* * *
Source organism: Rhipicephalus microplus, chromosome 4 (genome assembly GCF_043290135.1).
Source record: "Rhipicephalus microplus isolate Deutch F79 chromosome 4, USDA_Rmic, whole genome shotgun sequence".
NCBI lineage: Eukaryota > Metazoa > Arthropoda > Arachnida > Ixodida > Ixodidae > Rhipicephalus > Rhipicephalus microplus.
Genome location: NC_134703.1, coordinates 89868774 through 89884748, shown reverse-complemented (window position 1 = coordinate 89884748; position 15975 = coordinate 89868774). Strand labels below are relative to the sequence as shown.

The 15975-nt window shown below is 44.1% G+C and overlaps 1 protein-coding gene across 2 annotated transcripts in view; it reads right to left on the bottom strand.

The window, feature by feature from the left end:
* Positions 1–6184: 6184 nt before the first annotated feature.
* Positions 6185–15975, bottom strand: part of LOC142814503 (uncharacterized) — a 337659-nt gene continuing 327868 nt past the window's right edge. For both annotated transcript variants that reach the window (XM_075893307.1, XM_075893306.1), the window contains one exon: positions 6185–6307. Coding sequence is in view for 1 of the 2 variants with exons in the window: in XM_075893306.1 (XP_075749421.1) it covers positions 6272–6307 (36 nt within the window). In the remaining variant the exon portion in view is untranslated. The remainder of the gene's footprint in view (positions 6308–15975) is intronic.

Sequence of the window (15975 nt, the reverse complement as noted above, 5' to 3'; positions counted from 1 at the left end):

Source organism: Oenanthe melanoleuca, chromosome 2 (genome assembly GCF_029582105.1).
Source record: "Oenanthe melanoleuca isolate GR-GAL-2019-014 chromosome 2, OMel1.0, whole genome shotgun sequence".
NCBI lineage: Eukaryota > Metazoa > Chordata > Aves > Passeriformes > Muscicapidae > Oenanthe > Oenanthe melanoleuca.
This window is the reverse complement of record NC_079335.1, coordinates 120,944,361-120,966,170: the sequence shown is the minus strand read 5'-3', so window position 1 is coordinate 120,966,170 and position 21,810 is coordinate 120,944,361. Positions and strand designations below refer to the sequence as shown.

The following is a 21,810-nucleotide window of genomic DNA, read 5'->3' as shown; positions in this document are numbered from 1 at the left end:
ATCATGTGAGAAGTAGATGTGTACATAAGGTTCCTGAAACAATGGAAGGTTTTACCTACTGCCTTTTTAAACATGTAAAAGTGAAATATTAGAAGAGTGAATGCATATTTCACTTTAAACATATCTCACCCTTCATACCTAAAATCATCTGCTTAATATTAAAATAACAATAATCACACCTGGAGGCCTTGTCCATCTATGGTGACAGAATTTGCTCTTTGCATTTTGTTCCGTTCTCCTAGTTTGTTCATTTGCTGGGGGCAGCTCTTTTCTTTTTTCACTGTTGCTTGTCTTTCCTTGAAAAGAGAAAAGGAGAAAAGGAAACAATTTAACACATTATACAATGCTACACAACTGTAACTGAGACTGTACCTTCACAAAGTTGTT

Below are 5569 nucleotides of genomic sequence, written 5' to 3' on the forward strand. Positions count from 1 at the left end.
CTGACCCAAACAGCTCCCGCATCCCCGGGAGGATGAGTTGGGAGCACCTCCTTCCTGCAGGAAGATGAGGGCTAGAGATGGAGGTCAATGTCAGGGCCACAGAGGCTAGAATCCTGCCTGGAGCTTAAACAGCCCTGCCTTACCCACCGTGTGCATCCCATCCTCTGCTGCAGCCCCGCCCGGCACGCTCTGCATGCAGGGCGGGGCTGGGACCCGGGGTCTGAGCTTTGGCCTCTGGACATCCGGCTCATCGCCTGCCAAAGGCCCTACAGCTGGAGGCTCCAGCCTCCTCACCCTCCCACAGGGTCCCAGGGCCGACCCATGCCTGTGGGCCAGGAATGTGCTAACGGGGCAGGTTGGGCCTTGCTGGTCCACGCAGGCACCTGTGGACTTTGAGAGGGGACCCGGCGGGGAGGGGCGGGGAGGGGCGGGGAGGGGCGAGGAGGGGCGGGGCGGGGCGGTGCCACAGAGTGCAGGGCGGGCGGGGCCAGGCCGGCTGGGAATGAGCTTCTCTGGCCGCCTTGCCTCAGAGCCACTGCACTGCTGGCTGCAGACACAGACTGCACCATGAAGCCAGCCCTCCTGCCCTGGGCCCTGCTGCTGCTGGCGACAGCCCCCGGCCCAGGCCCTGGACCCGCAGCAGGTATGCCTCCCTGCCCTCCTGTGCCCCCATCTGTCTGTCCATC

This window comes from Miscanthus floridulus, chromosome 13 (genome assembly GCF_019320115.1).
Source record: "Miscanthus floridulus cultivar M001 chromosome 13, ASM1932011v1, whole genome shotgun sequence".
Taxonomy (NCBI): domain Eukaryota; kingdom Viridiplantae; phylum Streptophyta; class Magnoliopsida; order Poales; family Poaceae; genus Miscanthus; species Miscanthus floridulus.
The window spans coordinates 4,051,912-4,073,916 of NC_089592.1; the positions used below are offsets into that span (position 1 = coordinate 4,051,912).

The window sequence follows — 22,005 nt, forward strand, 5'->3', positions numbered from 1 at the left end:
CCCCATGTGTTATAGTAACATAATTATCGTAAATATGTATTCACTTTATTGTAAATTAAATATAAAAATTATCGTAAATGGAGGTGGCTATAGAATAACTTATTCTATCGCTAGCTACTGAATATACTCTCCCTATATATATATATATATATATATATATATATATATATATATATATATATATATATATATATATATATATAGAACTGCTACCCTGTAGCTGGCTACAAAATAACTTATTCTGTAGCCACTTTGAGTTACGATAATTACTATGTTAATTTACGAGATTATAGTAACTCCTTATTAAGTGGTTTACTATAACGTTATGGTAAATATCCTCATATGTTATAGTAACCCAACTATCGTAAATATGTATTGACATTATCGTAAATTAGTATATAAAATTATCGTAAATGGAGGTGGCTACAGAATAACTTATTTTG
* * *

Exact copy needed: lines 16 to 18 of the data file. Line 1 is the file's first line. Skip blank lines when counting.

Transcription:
Below are 5569 nucleotides of genomic sequence, written 5' to 3' on the forward strand. Positions count from 1 at the left end.
CTGACCCAAACAGCTCCCGCATCCCCGGGAGGATGAGTTGGGAGCACCTCCTTCCTGCAGGAAGATGAGGGCTAGAGATGGAGGTCAATGTCAGGGCCACAGAGGCTAGAATCCTGCCTGGAGCTTAAACAGCCCTGCCTTACCCACCGTGTGCATCCCATCCTCTGCTGCAGCCCCGCCCGGCACGCTCTGCATGCAGGGCGGGGCTGGGACCCGGGGTCTGAGCTTTGGCCTCTGGACATCCGGCTCATCGCCTGCCAAAGGCCCTACAGCTGGAGGCTCCAGCCTCCTCACCCTCCCACAGGGTCCCAGGGCCGACCCATGCCTGTGGGCCAGGAATGTGCTAACGGGGCAGGTTGGGCCTTGCTGGTCCACGCAGGCACCTGTGGACTTTGAGAGGGGACCCGGCGGGGAGGGGCGGGGAGGGGCGGGGAGGGGCGAGGAGGGGCGGGGCGGGGCGGTGCCACAGAGTGCAGGGCGGGCGGGGCCAGGCCGGCTGGGAATGAGCTTCTCTGGCCGCCTTGCCTCAGAGCCACTGCACTGCTGGCTGCAGACACAGACTGCACCATGAAGCCAGCCCTCCTGCCCTGGGCCCTGCTGCTGCTGGCGACAGCCCCCGGCCCAGGCCCTGGACCCGCAGCAGGTATGCCTCCCTGCCCTCCTGTGCCCCCATCTGTCTGTCCATC

This window comes from Miscanthus floridulus, chromosome 13 (genome assembly GCF_019320115.1).